Like many people, our lives seem a little cluttered sometimes. In our case, it’s mostly my fault, as my family has lived in Galva since the 1800’s, with my dad’s Irish-immigrant paternal grandparents coming to town in 1879, while his maternal grandmother was a Bishop HIll Colony girl. The resulting five generations of Sloans (my sons are the fifth) living in and around Galva have, apparently, thrown nothing away.
Some of the furniture and other items that abound in our abode might even have a little value. But for the most part, I think that value is mostly sentimental. Or, in other cases, the stuff is just too heavy to move, so it stays put.
Some of it is kind of interesting, though.
Like the gun.
It’s a Civil War-era pistol that’s been part of my family’s possessions for as long as I can remember. It has a few missing pieces, but it can be roughly assembled into a long-barreled revolver that is--pretty impressive looking. It even has a few notches in the butt, indicating to my imaginative mind that it had maybe been used as a gun-fighting six shooter by some wild-west pistolero. Family history tells that it had been somehow acquired by my dad’s brother in his youth, but with no addition provenance available. But it was always a cool thing to have around. While it was too heavy and dangerous-looking to actually play with, I enjoyed the chance to show it to my friends, I even used to take it for show-and-tell when we studied the Civil War, long before a kid taking a gun to school was a matter for a SWAT team and CNN.
I’ve never been much of a gun guy, otherwise, with a hunting career limited to stalking sparrows with my trusty bb gun, a practice that was generally harmless to both boy and bird, as I was too soft-hearted to pull the trigger at the moment of truth.
So, for the past 50 years or so, the gun has remained tucked away in a drawer, only to be displayed in the rare occasion that the subject turned to antique firearms or the Civil War.
I’m not even sure when I showed the gun to some old friends from Chicago, nor did I remember that they, too, owned an antique firearm until we got a call from them one day awhile back with the news that they were coming down this way to have their gun appraised at a place called the Rock Island Auction Company, a business that bills itself as “The Nation's Leading Auction House for Firearms, Edged Weapons, & Military Artifacts.”
“Why don’t you meet us for lunch and bring your gun, too?” they asked.
So we did.
The auction company is a big barn of a place, with a large auction room and an adjacent display area that was filled with countless examples of the guns, knives and other deadly artifacts they deal in. Many of the displayed weapons included approximate values, which immediately drew our attention as we waited for the appraiser.
She: “That one looks just like our gun!”
Me: “Yeah, kinda. Maybe we’re going to be rich!”
We quickly began expressing our alternate dreams of what we’d do with the gazllions of dollars we would receive for our now-priceless treasure.
She: “We could send our grandchildren to college!”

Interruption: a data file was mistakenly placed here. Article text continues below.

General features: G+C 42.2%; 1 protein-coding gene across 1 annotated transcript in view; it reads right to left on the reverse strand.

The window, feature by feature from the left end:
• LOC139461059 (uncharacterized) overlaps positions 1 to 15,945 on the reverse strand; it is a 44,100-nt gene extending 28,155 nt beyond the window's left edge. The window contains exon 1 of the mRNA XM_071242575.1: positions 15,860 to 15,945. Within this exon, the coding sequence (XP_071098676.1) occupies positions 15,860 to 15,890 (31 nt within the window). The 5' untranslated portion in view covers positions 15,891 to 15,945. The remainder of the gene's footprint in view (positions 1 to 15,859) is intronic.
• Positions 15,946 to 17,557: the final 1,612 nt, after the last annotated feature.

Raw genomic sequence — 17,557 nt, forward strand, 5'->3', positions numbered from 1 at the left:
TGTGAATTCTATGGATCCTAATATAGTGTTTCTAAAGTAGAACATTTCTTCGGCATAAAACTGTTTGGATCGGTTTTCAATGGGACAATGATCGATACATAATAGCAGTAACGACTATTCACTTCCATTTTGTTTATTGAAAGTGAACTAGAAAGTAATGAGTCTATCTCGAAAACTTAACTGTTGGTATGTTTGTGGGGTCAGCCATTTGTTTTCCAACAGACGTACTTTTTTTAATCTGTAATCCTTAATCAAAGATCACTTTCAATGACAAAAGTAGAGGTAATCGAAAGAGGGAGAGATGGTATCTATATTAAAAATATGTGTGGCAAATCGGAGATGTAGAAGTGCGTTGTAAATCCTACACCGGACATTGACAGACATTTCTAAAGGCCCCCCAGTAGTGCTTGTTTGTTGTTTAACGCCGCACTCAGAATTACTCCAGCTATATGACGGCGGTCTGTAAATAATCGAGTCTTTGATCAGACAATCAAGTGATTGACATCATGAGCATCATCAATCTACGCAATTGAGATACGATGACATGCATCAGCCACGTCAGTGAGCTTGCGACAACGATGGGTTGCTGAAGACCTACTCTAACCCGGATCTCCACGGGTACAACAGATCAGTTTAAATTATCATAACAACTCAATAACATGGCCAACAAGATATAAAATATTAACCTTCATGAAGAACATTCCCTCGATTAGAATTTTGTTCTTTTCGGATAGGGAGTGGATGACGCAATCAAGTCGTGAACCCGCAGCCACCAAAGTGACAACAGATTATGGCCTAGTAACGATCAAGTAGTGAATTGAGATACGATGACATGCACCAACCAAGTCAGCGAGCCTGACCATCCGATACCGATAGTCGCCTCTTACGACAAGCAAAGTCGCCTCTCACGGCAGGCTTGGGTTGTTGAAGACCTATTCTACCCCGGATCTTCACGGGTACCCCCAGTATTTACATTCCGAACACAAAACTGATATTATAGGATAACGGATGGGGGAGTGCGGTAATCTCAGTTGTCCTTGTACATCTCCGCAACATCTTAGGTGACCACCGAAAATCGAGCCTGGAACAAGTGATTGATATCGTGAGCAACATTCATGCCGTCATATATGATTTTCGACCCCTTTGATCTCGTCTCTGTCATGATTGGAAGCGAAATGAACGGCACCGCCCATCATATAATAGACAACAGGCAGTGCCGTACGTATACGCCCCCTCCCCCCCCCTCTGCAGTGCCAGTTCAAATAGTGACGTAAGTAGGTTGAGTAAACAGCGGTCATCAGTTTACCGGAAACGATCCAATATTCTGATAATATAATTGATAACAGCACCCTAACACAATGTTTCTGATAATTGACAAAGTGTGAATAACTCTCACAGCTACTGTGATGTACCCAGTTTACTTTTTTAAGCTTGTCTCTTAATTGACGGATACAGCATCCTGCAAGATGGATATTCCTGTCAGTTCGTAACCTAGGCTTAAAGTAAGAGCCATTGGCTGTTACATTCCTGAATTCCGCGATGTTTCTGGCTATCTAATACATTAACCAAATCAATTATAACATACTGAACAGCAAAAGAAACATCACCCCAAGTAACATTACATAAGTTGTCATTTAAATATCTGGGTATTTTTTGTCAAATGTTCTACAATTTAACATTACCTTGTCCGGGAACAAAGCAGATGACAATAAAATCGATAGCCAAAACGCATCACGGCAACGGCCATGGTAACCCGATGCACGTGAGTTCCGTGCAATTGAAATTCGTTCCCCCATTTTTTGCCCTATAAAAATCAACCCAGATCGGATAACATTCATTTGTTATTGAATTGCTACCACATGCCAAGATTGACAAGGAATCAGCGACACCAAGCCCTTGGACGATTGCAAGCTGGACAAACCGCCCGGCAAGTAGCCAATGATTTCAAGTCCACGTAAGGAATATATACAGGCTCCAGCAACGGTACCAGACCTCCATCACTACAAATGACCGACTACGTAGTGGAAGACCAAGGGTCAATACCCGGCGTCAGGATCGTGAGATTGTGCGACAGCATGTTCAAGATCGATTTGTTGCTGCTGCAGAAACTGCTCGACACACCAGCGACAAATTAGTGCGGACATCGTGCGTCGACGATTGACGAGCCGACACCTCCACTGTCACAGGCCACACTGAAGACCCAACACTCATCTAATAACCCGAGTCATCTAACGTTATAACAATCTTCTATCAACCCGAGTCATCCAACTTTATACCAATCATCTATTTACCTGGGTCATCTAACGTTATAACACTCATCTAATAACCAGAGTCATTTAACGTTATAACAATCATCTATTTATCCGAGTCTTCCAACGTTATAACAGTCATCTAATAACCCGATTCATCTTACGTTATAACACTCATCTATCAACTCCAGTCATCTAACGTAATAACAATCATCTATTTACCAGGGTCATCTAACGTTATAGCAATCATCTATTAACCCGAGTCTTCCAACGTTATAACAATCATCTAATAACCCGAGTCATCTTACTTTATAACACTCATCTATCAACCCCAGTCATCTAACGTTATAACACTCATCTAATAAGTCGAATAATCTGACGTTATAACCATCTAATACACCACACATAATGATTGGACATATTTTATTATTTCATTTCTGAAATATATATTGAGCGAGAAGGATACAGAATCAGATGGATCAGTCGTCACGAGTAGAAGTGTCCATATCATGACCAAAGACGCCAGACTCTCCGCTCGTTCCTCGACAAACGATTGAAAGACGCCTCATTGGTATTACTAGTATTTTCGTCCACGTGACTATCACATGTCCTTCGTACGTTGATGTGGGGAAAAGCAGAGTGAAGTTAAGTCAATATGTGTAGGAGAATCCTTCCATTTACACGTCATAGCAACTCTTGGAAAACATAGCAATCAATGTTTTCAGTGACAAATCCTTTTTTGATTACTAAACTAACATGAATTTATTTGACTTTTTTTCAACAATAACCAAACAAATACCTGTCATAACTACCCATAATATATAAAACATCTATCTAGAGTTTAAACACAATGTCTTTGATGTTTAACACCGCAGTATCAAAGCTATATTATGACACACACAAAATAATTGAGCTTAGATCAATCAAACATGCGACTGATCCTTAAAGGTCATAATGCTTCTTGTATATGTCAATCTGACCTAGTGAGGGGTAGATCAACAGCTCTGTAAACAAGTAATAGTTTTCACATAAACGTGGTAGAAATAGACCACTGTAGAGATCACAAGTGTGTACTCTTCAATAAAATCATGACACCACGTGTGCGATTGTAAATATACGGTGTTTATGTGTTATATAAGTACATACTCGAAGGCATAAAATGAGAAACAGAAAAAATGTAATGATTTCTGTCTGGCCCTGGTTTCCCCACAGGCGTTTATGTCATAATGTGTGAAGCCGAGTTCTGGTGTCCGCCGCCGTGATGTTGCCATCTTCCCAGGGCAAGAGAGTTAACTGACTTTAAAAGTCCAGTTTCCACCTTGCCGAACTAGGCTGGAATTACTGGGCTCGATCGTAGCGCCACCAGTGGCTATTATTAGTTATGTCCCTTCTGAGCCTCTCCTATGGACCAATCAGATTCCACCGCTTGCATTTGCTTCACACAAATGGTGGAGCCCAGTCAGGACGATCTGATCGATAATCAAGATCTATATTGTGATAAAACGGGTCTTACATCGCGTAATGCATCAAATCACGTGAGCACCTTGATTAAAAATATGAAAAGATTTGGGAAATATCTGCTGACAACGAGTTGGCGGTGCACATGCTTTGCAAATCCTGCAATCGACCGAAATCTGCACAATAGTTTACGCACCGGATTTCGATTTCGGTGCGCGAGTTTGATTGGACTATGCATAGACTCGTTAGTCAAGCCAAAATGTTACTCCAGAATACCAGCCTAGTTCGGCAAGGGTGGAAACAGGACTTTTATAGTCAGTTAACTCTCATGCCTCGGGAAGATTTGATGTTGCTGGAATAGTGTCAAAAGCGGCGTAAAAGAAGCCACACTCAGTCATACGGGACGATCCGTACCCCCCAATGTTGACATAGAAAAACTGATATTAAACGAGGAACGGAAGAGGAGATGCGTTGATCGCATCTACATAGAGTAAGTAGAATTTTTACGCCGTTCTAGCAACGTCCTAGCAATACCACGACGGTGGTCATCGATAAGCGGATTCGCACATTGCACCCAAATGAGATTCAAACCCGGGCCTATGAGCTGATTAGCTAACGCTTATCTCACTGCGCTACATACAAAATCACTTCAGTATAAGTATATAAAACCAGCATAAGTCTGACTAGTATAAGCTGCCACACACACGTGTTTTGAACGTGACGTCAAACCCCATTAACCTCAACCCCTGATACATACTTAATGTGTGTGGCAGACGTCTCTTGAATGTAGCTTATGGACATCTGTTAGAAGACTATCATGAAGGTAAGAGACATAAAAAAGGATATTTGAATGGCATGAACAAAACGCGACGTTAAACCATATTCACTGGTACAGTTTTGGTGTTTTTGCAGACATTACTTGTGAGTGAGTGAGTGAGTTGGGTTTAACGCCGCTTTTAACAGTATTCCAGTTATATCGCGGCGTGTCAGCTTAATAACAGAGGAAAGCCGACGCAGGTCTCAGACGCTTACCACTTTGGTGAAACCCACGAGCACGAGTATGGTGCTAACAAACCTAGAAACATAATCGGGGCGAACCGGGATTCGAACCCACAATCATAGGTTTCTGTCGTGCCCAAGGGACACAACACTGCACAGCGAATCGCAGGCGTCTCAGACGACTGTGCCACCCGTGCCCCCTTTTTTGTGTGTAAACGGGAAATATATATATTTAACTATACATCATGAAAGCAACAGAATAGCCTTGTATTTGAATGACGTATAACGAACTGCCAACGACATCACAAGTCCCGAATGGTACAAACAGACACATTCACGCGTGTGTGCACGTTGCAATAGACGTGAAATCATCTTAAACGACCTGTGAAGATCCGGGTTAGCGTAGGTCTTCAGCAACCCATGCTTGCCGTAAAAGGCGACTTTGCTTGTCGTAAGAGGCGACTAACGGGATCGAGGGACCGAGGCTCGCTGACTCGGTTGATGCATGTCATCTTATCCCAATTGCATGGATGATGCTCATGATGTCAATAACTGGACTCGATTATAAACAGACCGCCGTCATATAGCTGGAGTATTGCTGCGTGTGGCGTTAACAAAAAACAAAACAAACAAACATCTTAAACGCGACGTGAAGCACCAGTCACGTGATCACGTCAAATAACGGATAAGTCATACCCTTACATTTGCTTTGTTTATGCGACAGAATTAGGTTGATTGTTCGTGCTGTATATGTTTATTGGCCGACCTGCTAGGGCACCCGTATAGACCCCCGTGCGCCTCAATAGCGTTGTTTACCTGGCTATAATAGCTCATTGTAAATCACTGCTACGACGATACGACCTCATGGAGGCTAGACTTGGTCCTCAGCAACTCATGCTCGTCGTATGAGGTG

Me: “Or just visit them in my new sports car.”
Our friends, meanwhile, had calmly and carefully unwrapped their antique, which I examined briefly and dismissed.
“It’s just an old cowboy gun,” I thought, thinking it looked more like the cap guns I had played with as a kid than a real, authentic piece of American history.
The appraiser finally showed up to examine our treasures, which were lying side-by-side on a counter.
He looked at both guns, then turned to my friends.
“I hope he lets them down easy,” I thought.
“I’m really glad you brought this in today,” he said. “This is a very rare gun.”
Yes, our friends’ Colt Peacemaker revolver was quite rare, and worth a pretty penny.
Then he turned to my gun.
“Here it comes,” I thought, dreaming of one of those Antique Roadshow moments, when one of the excitable Keno brothers turns to some lucky sap and tells them their armoire is worth a gazillion dollars.
“We usually just see weird stuff like this,” said the appraiser.
Actually, he didn’t call it “stuff,” but, instead used a less-polite term that also begins with the letter ‘s.’ A term I won’t repeat in a family newspaper.
He went on to explain, kindly enough, that my gun was, indeed, old, but was also a mass-produced knockoff of the Colts of the day. A gun that wasn’t worth much then and hadn’t increased in value since.
Our dreams of college tuition and red convertibles shrunk quickly to less-glorious thoughts of college t-shirts and a new road atlas.
Our friends made excited arrangements for their gun to be consigned and auctioned at the company’s yearly Premier Auction this past weekend, while I made plans to quietly put mine back in the drawer at home.
They came down last Saturday afternoon for the auction weekend. I knew things were going their way when we watched the Kentucky Derby together and his horse won. The next day, we attended the auction together, where there was a tense roomful of bidders, along with rows of auction house employees taking bids from around the world on the phone and online.
Bidding on their gun started high. And got higher. And higher.
I won’t reveal how much it finally sold for, but suffice it to say that it was a nice boatload of cash. Not quite a gazillion dollars, but close enough.
Afterwards, we went to lunch (they bought) and they went back to Chicago filled with plans for home improvements and other ideas for their sudden windfall.
And we went back to a cluttered houseful of things that may not be of much value to others, but remain invaluable to us as memories, mementoes and messages from the past.
Back to the weird stuff.